Using AI to forecast COVID-19 cases further into the future

Researchers aim to forecast COVID-19 cases further into the future
Forecast accuracy of the projected weekly number of reported COVID-19 deaths in the US. The accuracies of the 17 predictive models submitted to the CDC, as well as LaFoPaFo, on forecasting the weekly average (non-cumulative) number of deaths in the US for each of the 7 weeks starting from September 27 to November 14, 2020. We could only consider six test weeks for the future 10-weeks predictions as insufficient training instances were available before the week September 21–27. For each of these 7 weeks, we recorded the forecasts made by each model, for 5 to 10 weeks ahead, and compared each forecast to the true value. We then computed the MAPE for each model and time-horizon as the average over the 7 weeks, depicted with a single point in the graph. The vertical purple lines are the error bars of LaFoPaFo and are computed as the standard deviation over the seven MAPEs. Note the forecasting results for the CDC models were taken from the tables at the forecast hub website. Most CDC models did not submit forecasts for long-range horizons; only five models submitted the forecast results for the future 10 weeks. We see that LaFoPaFo is the most accurate forecaster over the 5, 6, 9 and 10 week forecast horizons, with a significant difference for 9 and 10 weeks. Credit: DOI: 10.1038/s41598-021-91365-2

How many new COVID-19 cases will be in the ICU three weeks from today? University of Alberta scientists are using the wealth of public health data on COVID-19 to build AI-powered tools to help project and combat the pandemic.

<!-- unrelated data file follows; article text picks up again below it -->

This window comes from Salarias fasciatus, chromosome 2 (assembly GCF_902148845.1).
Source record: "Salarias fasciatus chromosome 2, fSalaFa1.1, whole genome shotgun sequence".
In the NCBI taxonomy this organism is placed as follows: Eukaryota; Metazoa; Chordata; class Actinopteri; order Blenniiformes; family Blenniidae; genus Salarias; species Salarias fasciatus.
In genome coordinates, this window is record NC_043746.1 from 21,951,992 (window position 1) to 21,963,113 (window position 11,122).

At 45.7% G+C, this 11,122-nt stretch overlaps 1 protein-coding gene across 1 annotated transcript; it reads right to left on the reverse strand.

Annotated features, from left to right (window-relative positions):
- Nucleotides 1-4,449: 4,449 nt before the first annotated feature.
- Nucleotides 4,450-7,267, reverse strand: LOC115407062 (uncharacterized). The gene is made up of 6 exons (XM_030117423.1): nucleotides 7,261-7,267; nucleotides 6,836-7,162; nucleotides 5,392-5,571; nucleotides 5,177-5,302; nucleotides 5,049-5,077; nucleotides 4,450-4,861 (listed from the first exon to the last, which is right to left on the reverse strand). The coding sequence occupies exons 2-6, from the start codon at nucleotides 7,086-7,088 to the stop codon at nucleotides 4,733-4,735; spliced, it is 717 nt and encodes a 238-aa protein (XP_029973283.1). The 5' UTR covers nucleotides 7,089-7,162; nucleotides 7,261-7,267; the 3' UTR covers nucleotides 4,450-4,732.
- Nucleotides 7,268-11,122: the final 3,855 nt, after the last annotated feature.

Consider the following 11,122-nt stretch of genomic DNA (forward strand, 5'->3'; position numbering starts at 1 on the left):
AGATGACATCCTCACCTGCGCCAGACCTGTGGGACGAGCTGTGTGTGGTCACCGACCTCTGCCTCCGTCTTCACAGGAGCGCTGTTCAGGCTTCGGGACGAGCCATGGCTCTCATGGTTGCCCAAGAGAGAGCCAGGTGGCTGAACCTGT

"Our team is using ideas from epidemiology and machine learning to develop tools to forecast the of future cases in a region," said Russ Greiner, professor in the Department of Computing Science and fellow at the Alberta Machine Intelligence Institute (Amii). "We predict this number by applying data that is known today about a given region to a model learned from earlier data of that region and other case patterns from around the world."

The algorithm projects possible COVID-19 case numbers up to 10 weeks in the future by incorporating many types of data, including current numbers of cases by date, population demographics, temperature and policies over time—such as school closures, restaurant closures and travel restrictions.

Diverse data provide a fuller picture

"We can use this same approach to predict other important values, like the number of ICU admissions in three weeks or the total case numbers and trends," explained Greiner. "The predictions by this tool could then be used to inform policy."

The projections are made using a machine learning —an AI-powered tool trained on large amounts of data. By looking at patterns both in Alberta and in other parts of the world, and at how the many variables affect case numbers, the sifts through the data to determine the strongest predictors of case numbers and make its own forecast based on the current situation.

"The idea of predicting the spread of a disease is not new," said project lead Pouria Ramazi, a former post-doctoral fellow at the U of A who is now an assistant professor at Brock University. "Many predictive models have been developed and some are successful in forecasting the near future. However, making long-range predictions requires new methods, because most time-invariant assumptions in traditional models fail. This is where we hope machine learning models may find those 'hidden' relationships and patterns that we could not identify."

"This pandemic is a horrible situation, which has literally affected the entire world. It would be wonderful to see this burden lifted and life get back to normal," said Greiner.

The study, "Accurate long-range forecasting of COVID-19 mortality in the U.S.," was published in Scientific Reports.

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More information: Pouria Ramazi et al, Accurate long-range forecasting of COVID-19 mortality in the USA, Scientific Reports (2021). DOI: 10.1038/s41598-021-91365-2
Journal information: Scientific Reports

Citation: Using AI to forecast COVID-19 cases further into the future (2021, November 9) retrieved 26 January 2022 from
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